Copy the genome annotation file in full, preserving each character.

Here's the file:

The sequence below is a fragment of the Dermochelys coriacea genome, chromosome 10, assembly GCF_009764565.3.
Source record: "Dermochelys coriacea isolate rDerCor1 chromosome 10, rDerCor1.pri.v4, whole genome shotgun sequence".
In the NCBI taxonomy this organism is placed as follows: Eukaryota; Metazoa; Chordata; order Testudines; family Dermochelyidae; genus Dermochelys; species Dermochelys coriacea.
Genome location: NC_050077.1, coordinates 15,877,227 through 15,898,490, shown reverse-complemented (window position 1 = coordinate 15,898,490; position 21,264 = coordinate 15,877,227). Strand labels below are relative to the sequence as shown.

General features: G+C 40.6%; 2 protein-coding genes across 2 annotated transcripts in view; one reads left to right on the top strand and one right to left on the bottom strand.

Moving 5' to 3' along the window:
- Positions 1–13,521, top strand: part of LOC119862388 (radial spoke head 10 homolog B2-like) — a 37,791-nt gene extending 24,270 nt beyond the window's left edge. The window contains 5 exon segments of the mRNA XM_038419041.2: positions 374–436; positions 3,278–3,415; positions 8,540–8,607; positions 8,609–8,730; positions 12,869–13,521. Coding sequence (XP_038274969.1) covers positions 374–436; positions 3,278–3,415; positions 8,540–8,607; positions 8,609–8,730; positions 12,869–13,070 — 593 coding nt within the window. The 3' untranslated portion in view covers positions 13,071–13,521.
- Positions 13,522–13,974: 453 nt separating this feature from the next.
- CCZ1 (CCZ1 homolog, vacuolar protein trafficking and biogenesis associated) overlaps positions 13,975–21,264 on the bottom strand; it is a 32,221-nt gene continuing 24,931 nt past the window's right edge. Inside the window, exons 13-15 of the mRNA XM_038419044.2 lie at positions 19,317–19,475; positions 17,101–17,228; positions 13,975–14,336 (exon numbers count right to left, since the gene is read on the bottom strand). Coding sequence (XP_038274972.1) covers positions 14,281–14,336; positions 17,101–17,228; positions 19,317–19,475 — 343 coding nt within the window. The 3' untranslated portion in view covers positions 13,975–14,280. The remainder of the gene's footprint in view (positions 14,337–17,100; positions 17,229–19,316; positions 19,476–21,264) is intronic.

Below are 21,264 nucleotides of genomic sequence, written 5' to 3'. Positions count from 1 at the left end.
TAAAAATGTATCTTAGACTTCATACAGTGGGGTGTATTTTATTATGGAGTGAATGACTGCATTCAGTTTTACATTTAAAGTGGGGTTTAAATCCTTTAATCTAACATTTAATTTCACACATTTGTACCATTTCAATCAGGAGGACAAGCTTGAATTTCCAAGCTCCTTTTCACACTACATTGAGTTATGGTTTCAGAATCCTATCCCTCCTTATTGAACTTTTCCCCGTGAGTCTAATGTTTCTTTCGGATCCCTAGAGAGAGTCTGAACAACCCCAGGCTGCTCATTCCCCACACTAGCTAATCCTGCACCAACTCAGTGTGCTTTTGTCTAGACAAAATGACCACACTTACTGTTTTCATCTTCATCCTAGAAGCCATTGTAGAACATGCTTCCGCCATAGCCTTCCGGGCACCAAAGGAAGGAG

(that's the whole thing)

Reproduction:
The sequence below is a fragment of the Dermochelys coriacea genome, chromosome 10, assembly GCF_009764565.3.
Source record: "Dermochelys coriacea isolate rDerCor1 chromosome 10, rDerCor1.pri.v4, whole genome shotgun sequence".
In the NCBI taxonomy this organism is placed as follows: Eukaryota; Metazoa; Chordata; order Testudines; family Dermochelyidae; genus Dermochelys; species Dermochelys coriacea.
Genome location: NC_050077.1, coordinates 15,877,227 through 15,898,490, shown reverse-complemented (window position 1 = coordinate 15,898,490; position 21,264 = coordinate 15,877,227). Strand labels below are relative to the sequence as shown.

General features: G+C 40.6%; 2 protein-coding genes across 2 annotated transcripts in view; one reads left to right on the top strand and one right to left on the bottom strand.

Moving 5' to 3' along the window:
- Positions 1–13,521, top strand: part of LOC119862388 (radial spoke head 10 homolog B2-like) — a 37,791-nt gene extending 24,270 nt beyond the window's left edge. The window contains 5 exon segments of the mRNA XM_038419041.2: positions 374–436; positions 3,278–3,415; positions 8,540–8,607; positions 8,609–8,730; positions 12,869–13,521. Coding sequence (XP_038274969.1) covers positions 374–436; positions 3,278–3,415; positions 8,540–8,607; positions 8,609–8,730; positions 12,869–13,070 — 593 coding nt within the window. The 3' untranslated portion in view covers positions 13,071–13,521.
- Positions 13,522–13,974: 453 nt separating this feature from the next.
- CCZ1 (CCZ1 homolog, vacuolar protein trafficking and biogenesis associated) overlaps positions 13,975–21,264 on the bottom strand; it is a 32,221-nt gene continuing 24,931 nt past the window's right edge. Inside the window, exons 13-15 of the mRNA XM_038419044.2 lie at positions 19,317–19,475; positions 17,101–17,228; positions 13,975–14,336 (exon numbers count right to left, since the gene is read on the bottom strand). Coding sequence (XP_038274972.1) covers positions 14,281–14,336; positions 17,101–17,228; positions 19,317–19,475 — 343 coding nt within the window. The 3' untranslated portion in view covers positions 13,975–14,280. The remainder of the gene's footprint in view (positions 14,337–17,100; positions 17,229–19,316; positions 19,476–21,264) is intronic.

Below are 21,264 nucleotides of genomic sequence, written 5' to 3'. Positions count from 1 at the left end.
TAAAAATGTATCTTAGACTTCATACAGTGGGGTGTATTTTATTATGGAGTGAATGACTGCATTCAGTTTTACATTTAAAGTGGGGTTTAAATCCTTTAATCTAACATTTAATTTCACACATTTGTACCATTTCAATCAGGAGGACAAGCTTGAATTTCCAAGCTCCTTTTCACACTACATTGAGTTATGGTTTCAGAATCCTATCCCTCCTTATTGAACTTTTCCCCGTGAGTCTAATGTTTCTTTCGGATCCCTAGAGAGAGTCTGAACAACCCCAGGCTGCTCATTCCCCACACTAGCTAATCCTGCACCAACTCAGTGTGCTTTTGTCTAGACAAAATGACCACACTTACTGTTTTCATCTTCATCCTAGAAGCCATTGTAGAACATGCTTCCGCCATAGCCTTCCGGGCACCAAAGGAAGGAG